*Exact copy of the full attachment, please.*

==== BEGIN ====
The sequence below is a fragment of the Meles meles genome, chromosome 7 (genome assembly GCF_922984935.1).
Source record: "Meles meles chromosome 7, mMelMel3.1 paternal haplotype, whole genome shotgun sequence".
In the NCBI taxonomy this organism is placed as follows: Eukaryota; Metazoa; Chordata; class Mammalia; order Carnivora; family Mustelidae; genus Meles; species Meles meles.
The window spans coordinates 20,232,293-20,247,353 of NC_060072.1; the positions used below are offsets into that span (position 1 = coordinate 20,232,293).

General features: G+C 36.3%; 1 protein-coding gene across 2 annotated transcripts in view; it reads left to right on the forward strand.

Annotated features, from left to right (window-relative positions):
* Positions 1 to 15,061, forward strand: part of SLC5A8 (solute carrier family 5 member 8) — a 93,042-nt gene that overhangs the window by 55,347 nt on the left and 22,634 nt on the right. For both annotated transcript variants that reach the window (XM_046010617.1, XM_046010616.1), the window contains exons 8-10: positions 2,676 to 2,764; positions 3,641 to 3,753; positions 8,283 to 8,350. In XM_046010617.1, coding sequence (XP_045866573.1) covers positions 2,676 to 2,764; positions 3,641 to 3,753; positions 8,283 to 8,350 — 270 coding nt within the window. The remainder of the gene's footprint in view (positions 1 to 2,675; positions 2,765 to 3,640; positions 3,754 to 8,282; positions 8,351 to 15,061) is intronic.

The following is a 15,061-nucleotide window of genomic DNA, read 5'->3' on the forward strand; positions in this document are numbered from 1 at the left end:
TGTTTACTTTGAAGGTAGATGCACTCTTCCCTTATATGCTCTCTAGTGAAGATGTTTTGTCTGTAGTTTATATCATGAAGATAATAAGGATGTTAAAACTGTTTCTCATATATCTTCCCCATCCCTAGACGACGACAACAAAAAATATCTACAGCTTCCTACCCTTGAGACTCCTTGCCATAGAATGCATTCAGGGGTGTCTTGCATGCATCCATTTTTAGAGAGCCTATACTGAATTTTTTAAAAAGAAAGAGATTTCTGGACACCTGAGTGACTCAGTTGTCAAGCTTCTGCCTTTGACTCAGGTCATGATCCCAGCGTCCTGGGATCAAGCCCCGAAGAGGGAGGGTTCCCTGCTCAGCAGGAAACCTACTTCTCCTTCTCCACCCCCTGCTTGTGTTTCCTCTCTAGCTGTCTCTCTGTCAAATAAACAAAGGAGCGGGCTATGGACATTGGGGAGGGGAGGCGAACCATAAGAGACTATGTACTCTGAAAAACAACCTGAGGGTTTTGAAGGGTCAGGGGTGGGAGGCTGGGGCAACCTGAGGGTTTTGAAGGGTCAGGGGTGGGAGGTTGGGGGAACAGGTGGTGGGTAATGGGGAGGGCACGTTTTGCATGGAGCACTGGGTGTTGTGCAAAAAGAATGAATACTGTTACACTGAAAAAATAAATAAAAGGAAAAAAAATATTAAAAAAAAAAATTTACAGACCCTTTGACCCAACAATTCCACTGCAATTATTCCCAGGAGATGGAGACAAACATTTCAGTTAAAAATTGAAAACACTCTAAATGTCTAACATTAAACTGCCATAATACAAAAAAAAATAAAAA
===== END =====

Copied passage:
The sequence below is a fragment of the Meles meles genome, chromosome 7 (genome assembly GCF_922984935.1).
Source record: "Meles meles chromosome 7, mMelMel3.1 paternal haplotype, whole genome shotgun sequence".
In the NCBI taxonomy this organism is placed as follows: Eukaryota; Metazoa; Chordata; class Mammalia; order Carnivora; family Mustelidae; genus Meles; species Meles meles.
The window spans coordinates 20,232,293-20,247,353 of NC_060072.1; the positions used below are offsets into that span (position 1 = coordinate 20,232,293).

General features: G+C 36.3%; 1 protein-coding gene across 2 annotated transcripts in view; it reads left to right on the forward strand.

Annotated features, from left to right (window-relative positions):
* Positions 1 to 15,061, forward strand: part of SLC5A8 (solute carrier family 5 member 8) — a 93,042-nt gene that overhangs the window by 55,347 nt on the left and 22,634 nt on the right. For both annotated transcript variants that reach the window (XM_046010617.1, XM_046010616.1), the window contains exons 8-10: positions 2,676 to 2,764; positions 3,641 to 3,753; positions 8,283 to 8,350. In XM_046010617.1, coding sequence (XP_045866573.1) covers positions 2,676 to 2,764; positions 3,641 to 3,753; positions 8,283 to 8,350 — 270 coding nt within the window. The remainder of the gene's footprint in view (positions 1 to 2,675; positions 2,765 to 3,640; positions 3,754 to 8,282; positions 8,351 to 15,061) is intronic.

The following is a 15,061-nucleotide window of genomic DNA, read 5'->3' on the forward strand; positions in this document are numbered from 1 at the left end:
TGTTTACTTTGAAGGTAGATGCACTCTTCCCTTATATGCTCTCTAGTGAAGATGTTTTGTCTGTAGTTTATATCATGAAGATAATAAGGATGTTAAAACTGTTTCTCATATATCTTCCCCATCCCTAGACGACGACAACAAAAAATATCTACAGCTTCCTACCCTTGAGACTCCTTGCCATAGAATGCATTCAGGGGTGTCTTGCATGCATCCATTTTTAGAGAGCCTATACTGAATTTTTTAAAAAGAAAGAGATTTCTGGACACCTGAGTGACTCAGTTGTCAAGCTTCTGCCTTTGACTCAGGTCATGATCCCAGCGTCCTGGGATCAAGCCCCGAAGAGGGAGGGTTCCCTGCTCAGCAGGAAACCTACTTCTCCTTCTCCACCCCCTGCTTGTGTTTCCTCTCTAGCTGTCTCTCTGTCAAATAAACAAAGGAGCGGGCTATGGACATTGGGGAGGGGAGGCGAACCATAAGAGACTATGTACTCTGAAAAACAACCTGAGGGTTTTGAAGGGTCAGGGGTGGGAGGCTGGGGCAACCTGAGGGTTTTGAAGGGTCAGGGGTGGGAGGTTGGGGGAACAGGTGGTGGGTAATGGGGAGGGCACGTTTTGCATGGAGCACTGGGTGTTGTGCAAAAAGAATGAATACTGTTACACTGAAAAAATAAATAAAAGGAAAAAAAATATTAAAAAAAAAAATTTACAGACCCTTTGACCCAACAATTCCACTGCAATTATTCCCAGGAGATGGAGACAAACATTTCAGTTAAAAATTGAAAACACTCTAAATGTCTAACATTAAACTGCCATAATACAAAAAAAAATAAAAA